We wanted to have multiple characters because, somebody in the room had said: ‘wouldn’t it be cool if we made a sequel to Dracula’s Curse’. As in, all of the other Castlevania games never happened and this was the next Castlevania – Dracula’s Curse had been released in the ‘90s and then suddenly we were going to make this sequel. That idea kind of stuck. We thought multiple characters, Trevor & Simon, and that’s kind of how it started.

We had already committed to doing the handheld and it really came down to getting the game up and running on both the 3DS and the Vita. The team was just excited about the 3D possibilities of the 3DS. They looked at the game and they said, yeah it looks cool on Vita but, man look at this! Look at what we can do. We can put the camera in the world and it looks like a miniature diorama. And they got really excited.

CS: I can see their excitement in even just the background of the game. With the 3D off, I think that normally I would argue there’s a lot going on. But with the 3D, it allows it to separate.  You can put more detail on both planes and it’s very noticeable.

DC: Yeah, you can see how different it looks in 3D as well. That’s the thing you try to explain to people because suddenly the levels sort of come alive. And that’s what really grabbed the developers’ attention. And that’s what made them really excited about the 3DS and when you’ve only got the option to make one game. We didn’t have the team size to make two games so we couldn’t do Vita as well. We pitched it to the big cheeses at Konami and we decided on the 3DS because we wanted to do it for the 3DS.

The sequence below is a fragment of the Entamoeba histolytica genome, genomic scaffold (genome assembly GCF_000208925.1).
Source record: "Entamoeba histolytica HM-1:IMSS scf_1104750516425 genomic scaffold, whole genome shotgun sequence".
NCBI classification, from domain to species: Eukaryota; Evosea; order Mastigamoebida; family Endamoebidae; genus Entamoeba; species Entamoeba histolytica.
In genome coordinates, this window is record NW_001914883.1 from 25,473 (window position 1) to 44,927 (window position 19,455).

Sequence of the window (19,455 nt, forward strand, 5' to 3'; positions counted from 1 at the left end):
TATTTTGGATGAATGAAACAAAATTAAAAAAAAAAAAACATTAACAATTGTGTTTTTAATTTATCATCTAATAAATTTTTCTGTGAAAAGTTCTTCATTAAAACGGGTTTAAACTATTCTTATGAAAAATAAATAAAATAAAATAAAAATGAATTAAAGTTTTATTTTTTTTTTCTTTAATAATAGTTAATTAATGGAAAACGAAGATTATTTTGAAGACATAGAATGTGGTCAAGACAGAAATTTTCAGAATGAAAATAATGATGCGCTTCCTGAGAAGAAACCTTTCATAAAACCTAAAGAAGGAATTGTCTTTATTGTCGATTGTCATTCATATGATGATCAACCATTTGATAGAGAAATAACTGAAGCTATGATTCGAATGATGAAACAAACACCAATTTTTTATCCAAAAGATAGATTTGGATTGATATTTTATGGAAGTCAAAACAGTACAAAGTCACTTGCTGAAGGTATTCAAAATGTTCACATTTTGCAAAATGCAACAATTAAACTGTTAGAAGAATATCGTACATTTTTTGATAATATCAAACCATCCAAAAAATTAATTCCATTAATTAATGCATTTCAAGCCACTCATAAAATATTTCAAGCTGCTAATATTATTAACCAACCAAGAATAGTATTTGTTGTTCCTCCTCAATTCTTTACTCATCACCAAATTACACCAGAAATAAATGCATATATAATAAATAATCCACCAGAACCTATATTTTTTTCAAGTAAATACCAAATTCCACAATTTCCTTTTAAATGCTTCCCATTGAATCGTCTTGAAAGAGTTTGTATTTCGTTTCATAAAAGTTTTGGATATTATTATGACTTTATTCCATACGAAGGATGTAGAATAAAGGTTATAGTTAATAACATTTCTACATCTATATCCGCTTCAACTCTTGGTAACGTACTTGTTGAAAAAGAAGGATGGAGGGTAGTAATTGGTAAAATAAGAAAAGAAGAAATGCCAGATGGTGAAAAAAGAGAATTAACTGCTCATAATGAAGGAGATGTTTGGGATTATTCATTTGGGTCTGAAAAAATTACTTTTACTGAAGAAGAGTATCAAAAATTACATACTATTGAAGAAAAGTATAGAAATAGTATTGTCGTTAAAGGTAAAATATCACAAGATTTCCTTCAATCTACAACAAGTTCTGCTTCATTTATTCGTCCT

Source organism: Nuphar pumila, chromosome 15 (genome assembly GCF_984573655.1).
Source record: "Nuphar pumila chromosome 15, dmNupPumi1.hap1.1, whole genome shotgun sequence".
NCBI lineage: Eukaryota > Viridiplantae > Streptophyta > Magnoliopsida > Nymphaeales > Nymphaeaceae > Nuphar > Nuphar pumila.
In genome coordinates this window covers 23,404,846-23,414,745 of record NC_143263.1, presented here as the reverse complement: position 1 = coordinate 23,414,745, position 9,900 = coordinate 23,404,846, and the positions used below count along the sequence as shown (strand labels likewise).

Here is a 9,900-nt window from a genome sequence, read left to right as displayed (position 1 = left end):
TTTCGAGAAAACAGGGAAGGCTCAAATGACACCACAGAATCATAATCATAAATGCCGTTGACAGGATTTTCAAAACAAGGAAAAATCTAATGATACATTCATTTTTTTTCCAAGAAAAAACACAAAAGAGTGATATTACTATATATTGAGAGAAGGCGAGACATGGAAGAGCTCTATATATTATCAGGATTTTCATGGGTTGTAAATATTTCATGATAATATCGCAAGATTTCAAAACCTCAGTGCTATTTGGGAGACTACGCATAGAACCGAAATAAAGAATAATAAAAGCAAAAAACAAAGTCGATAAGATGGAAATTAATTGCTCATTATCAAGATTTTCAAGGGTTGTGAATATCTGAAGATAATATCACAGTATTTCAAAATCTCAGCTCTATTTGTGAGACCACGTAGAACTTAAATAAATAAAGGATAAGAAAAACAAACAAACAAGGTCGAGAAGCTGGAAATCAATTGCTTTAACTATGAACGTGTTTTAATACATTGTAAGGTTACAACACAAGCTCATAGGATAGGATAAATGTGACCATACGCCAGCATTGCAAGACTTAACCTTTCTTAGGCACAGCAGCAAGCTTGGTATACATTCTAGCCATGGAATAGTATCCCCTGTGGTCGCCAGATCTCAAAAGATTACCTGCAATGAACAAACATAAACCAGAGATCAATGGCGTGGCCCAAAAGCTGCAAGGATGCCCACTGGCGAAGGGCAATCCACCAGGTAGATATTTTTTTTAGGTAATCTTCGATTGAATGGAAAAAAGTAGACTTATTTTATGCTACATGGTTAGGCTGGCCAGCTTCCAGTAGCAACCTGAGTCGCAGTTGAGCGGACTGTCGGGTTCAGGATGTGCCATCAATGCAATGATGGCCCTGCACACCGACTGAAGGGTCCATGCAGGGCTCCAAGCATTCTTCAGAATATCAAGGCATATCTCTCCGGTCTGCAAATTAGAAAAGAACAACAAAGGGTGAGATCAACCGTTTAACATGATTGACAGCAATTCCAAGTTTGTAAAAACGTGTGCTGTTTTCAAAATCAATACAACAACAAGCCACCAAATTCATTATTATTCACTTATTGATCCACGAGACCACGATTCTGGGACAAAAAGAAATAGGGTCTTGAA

CS: That’s interesting! Let’s talk about the combat system. I feel like when I played the game, it’s a combination of what I expected in classic games like Symphony of the Night and also a splash of fighting games. How did you guys come up with that system?

DC: I’m glad you said that, because all of those things were sort of in our minds. Our original intent was obviously to make a sequel to Castlevania Lords of Shadow, because we’d taken a step in that direction. We didn’t want to disappoint people that bought that game and give them something completely different. We wanted to move forward and we wanted to give them something that felt like an actual successor. At the same time I think Lords of Shadow is a great game, but it’s a flawed game. There were things in it that we weren’t happy with when we shipped the game.